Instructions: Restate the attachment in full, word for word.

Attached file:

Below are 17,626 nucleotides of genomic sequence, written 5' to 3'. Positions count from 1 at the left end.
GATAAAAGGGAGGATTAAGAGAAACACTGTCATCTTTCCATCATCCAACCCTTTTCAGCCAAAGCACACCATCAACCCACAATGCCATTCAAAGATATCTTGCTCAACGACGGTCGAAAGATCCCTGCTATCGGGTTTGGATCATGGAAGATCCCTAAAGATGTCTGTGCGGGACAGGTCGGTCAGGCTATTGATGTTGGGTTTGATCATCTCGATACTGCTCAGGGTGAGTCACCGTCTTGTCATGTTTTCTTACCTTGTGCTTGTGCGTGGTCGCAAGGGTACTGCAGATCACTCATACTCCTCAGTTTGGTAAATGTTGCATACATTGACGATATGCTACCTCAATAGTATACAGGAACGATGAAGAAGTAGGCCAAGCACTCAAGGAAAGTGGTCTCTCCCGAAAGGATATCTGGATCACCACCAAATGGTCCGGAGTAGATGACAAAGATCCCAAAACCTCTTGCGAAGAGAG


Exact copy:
Below are 17,626 nucleotides of genomic sequence, written 5' to 3'. Positions count from 1 at the left end.
GATAAAAGGGAGGATTAAGAGAAACACTGTCATCTTTCCATCATCCAACCCTTTTCAGCCAAAGCACACCATCAACCCACAATGCCATTCAAAGATATCTTGCTCAACGACGGTCGAAAGATCCCTGCTATCGGGTTTGGATCATGGAAGATCCCTAAAGATGTCTGTGCGGGACAGGTCGGTCAGGCTATTGATGTTGGGTTTGATCATCTCGATACTGCTCAGGGTGAGTCACCGTCTTGTCATGTTTTCTTACCTTGTGCTTGTGCGTGGTCGCAAGGGTACTGCAGATCACTCATACTCCTCAGTTTGGTAAATGTTGCATACATTGACGATATGCTACCTCAATAGTATACAGGAACGATGAAGAAGTAGGCCAAGCACTCAAGGAAAGTGGTCTCTCCCGAAAGGATATCTGGATCACCACCAAATGGTCCGGAGTAGATGACAAAGATCCCAAAACCTCTTGCGAAGAGAG